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Walker Upper Elementary School student recounts lockdown

Thirty-six hours after a shooting at the University of Virginia killed three people and injured two others, Walker Upper Elementary School was the victim of a hoax active shooter call on Tuesday morning.

At 10:46 a.m., Charlottesville police received a 911 call reporting an active shooter at Walker. Police called the school to say they were on their way, but the school was not aware of any unusual activity. Parents were notified at 10:56 a.m. of the call and students were released from lockdown at 11:09 a.m.

This was the fourth swatting—a false report of an emergency—that Charlottesville City Schools have seen since Sept. 19. It came 24 hours after UVa students emerged from a 12-hour shelter-in-place order.

"The whole time I was scared. And then after I felt annoyed. We just went through all that for nothing. When my mom came home I was over it," said Shae Kelty, age 10.

Shae is in the fifth grade at Walker. She was returning to her classroom from physical education when the lockdown was called.

"We started freaking out," Shae said. "Most of the kids were under the desks."

Students in city schools did not have class on Monday as UVa was still under a shelter-in-place order while police searched for the suspect. City schools resumed classes Tuesday knowing that while “we’ll have a normal schedule, we know it will not be a normal day,” superintendent Royal Gurley Jr. wrote in a message to families.

Previously, Charlottesville High School received a fake active shooter call on Sept. 19. Buford Middle School was the target of a swatting twice within the span of one month: on Sept. 20 and Oct. 20.

Walker students were under lockdown for 18 minutes from the time police arrived until they gave the all-clear, Charlottesville City Schools spokesperson Amanda Korman said.

Shae said that almost all of the students were silent during the lockdown.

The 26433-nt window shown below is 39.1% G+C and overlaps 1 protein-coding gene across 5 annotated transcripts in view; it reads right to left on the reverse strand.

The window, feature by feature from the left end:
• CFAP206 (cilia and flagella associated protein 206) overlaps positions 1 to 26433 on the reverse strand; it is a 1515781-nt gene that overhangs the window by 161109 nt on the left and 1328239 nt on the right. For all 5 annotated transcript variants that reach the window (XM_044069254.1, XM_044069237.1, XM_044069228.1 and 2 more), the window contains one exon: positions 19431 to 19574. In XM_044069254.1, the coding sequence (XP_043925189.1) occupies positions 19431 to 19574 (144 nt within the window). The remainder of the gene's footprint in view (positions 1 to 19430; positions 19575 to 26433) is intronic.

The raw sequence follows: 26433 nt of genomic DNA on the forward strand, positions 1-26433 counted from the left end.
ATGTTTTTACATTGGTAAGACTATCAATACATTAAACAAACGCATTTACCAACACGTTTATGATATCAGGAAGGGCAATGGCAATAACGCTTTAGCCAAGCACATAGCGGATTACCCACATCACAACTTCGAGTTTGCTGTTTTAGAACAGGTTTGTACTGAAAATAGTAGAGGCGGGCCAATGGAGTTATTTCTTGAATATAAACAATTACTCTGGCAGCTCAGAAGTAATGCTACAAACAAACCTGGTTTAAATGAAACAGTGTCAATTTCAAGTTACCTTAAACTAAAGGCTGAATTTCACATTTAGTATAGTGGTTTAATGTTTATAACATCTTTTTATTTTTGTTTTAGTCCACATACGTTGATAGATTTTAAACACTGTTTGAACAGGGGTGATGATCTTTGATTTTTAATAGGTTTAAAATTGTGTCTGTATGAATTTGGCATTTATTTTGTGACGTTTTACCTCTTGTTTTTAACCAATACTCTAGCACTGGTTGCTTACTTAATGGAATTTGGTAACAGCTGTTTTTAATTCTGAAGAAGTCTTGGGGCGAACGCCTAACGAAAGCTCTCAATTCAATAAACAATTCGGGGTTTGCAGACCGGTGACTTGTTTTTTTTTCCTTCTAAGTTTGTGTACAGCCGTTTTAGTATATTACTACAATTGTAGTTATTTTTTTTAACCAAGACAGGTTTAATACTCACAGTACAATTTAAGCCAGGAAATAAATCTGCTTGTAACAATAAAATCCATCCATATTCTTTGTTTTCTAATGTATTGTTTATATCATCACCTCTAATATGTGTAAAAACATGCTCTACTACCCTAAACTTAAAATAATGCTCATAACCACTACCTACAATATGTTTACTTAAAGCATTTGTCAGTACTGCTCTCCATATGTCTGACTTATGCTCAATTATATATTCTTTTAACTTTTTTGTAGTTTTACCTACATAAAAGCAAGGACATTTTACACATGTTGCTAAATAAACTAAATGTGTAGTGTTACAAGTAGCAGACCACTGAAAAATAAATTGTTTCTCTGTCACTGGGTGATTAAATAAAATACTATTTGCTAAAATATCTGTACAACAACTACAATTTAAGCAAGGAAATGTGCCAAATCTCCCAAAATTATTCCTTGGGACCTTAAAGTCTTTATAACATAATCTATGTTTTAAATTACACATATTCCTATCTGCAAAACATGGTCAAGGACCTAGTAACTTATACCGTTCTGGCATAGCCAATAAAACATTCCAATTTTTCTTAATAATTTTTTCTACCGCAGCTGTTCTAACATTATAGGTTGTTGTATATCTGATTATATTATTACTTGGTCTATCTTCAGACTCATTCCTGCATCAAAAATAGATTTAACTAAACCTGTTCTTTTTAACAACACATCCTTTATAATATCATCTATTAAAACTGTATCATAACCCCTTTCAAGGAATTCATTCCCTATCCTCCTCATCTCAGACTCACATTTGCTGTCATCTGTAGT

"Well, there was one kid talking because he was scared, and he wanted to call his mom," Shae, said. She was scared too, especially when she heard her friend start sobbing.

"I was hugging her. And I felt really, really bad because I didn’t know what was happening."

City schools sent a message to Walker families at 11:09 a.m. Tuesday.

“Again, all students and staff are safe. Police have now cleared the building and found no threat. Police arrived at Walker after receiving a 911 call about an active shooter at the school. However, the inspection found no weapon or other threat to students. Students are briefly being held indoors now but we will soon resume our regular bell schedule. We know these hoax reports are extremely stressful to students, staff, and families,” the message read.

“My 10-year-old called me in tears. Our kids are not ok,” UVa professor Kristen Naegle tweeted.

Charlottesville police advised families to check in with their children in a press release. “Especially after this week’s tragedy at UVA, we understand the anxiety and stress these hoaxes cause our community,” the press release read. It recommended using mental health services offered by city schools or CareSolace. School officials also brought a therapy dog in for students this afternoon.

The rest of the school day, Korman said, continued as normal.


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